Table 1. Physical parameters controlling the melt migration processes in nature and in the model.

Length (m)

Depth (m)

Shortening velocity (m y-1)

Density of the solid r s (kg m-3)

Density of the liquid r m (kg m-3)

Viscosity of the solid h s (Pa s)

Viscosity of the liquid h m (Pa s)



30-40´ 103















Description of the movie

The movie, composed of 33 pictures taken every hour (i.e., every 2.5 mm of shortening), shows the four layers of the model and the warm water that was surrounding it. The water level fluctuated because of the evaporation and subsequent refilling of the tank. The movie shows the growth of an upright fold in which many melt-filled veins open and close. The first step of the deformation (0-5% of shortening) corresponded to a slight homogeneous thickening of the layer. Next, a buckling instability developed and foliation-parallel veins opened in the limbs (5-7% of shortening). With rotation of limbs and elevation of the hinge zone, a saddle reef was created and the veins opened more and more. These dilatant sites were filled with the dark red melt. Next, the left limb rotated rapidly and when its dip became higher than 30° (shortening > 8.1%), the aperture of the veins decreased. The melt is therefore expulsed horizontally and perpendicularly to the shortening direction, towards the outside of the model. The melt could migrate along the sides of the box and accumulated at the surface of the surrounding water under the form of a red film.

The next stages of the deformation consisted in a succession of similar processes of opening and closure of melt-filled pockets. The convex sides of the folds were affected by radial cracks, showing the effect of a strong stretching that the ductility of the wax was unable to accommodate. The large saddle reef structure was collapsing between 18 and 24% of shortening. This was associated with an increase of the volume of expulsed melt, together with opening of veins in the axial plane of the fold. The movie ends with the lock-up of the anticline and the beginning of vertical stretching.

Quicktime Movie


Discussion and conclusion

This experiment provides evidences for a mechanism of extraction of the melt from a partially molten material. This mechanism resembles to a pumping: as the aperture of veins increases and decreases, pressure gradients oscillate within the layer. The melt migrates in a passive manner through the wax layer and goes ultimately out of the fold, in the surrounding water that is the region of lowest pressure. It follows that melt extraction occurs in a series of pulses. Two evidences show this fact. First, the movie shows periodically a dark red spot, generally centred on the hinge zone and which diameter varies between 1 and 4 cm. This is a lens of melt coming from the layer’s interior and migrating along the vertical sides of the box. Secondly, as the colouring agent is more soluble in the melt, the darkness of the wax reflects its melt fraction. Whitened zones are depleted in melt and are generally around the melt-filled veins. This confirms that the melt moves down the pressure gradients through the microscopic porosity of the wax. The histogram of the grey levels of the pixels constituting the wax layer has been computed for each images of the movie. The mode of each histogram is then calculated and plotted as a function of the amount of shortening (Fig. 1). A running average is used to smooth the data because their accuracy is not better than 10%. A clear periodic signal is confirmed and its period is about 5-7 hours. A bulk decrease of the grey level appears also. It corresponds to the 10% of weight loss that the wax layer underwent. As the melt fraction was at the beginning between 15 and 20%, about 50% of the available melt has been extracted.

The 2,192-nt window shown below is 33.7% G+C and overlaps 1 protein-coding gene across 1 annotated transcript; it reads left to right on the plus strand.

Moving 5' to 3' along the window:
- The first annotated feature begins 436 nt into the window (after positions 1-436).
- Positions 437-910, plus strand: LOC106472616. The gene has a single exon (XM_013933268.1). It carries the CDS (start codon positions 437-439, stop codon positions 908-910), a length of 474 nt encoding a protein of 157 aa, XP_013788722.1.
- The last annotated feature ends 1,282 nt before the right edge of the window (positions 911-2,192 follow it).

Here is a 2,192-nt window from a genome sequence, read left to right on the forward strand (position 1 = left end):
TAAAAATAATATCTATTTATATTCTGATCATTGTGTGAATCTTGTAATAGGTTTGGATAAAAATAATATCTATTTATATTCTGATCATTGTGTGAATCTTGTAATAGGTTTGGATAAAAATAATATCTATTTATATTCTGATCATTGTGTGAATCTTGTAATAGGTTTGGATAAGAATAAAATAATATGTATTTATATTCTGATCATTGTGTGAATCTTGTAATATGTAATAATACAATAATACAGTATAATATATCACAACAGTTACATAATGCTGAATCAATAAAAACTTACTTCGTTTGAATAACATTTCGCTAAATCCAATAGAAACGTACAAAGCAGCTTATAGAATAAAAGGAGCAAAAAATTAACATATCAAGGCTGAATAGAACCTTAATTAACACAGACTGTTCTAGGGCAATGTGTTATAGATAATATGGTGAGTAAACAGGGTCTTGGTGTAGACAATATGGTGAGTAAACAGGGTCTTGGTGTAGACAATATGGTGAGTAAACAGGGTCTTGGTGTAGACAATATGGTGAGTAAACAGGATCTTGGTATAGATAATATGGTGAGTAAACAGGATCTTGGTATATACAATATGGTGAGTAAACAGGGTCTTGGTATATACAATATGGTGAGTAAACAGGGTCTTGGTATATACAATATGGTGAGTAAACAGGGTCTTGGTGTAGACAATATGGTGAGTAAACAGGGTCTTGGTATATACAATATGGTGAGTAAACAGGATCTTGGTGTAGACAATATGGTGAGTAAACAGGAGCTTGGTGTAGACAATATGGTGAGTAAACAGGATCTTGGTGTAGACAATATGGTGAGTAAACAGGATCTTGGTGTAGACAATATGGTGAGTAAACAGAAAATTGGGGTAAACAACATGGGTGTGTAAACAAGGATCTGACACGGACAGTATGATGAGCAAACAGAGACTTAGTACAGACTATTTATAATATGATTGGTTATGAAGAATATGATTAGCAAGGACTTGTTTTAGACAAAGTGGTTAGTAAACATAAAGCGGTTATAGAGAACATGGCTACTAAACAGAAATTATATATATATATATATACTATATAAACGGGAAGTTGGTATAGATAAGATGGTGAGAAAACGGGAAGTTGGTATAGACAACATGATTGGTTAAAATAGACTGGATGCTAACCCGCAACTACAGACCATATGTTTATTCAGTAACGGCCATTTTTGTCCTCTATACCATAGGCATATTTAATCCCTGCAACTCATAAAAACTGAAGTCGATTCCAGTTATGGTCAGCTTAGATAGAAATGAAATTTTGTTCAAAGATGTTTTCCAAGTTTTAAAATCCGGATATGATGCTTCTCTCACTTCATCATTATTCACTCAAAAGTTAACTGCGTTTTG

To conclude, the experiment shows that horizontal shortening of a horizontal anisotropic partially molten layer results in the periodic extraction of the melt that migrates along the foliation. Melt pathways are created by heterogeneous strain but are transient and may disappeared with subsequent deformation. The hinge zone of a fold is both a zone of accumulation (saddle reef structures) and a transient melt-pathway. This dilatancy-pumping is suggested to be an efficient mechanism of melt extraction in migmatites.

J.B. thanks Jean-Louis Vigneresse for his suggestion of a layered wax layer.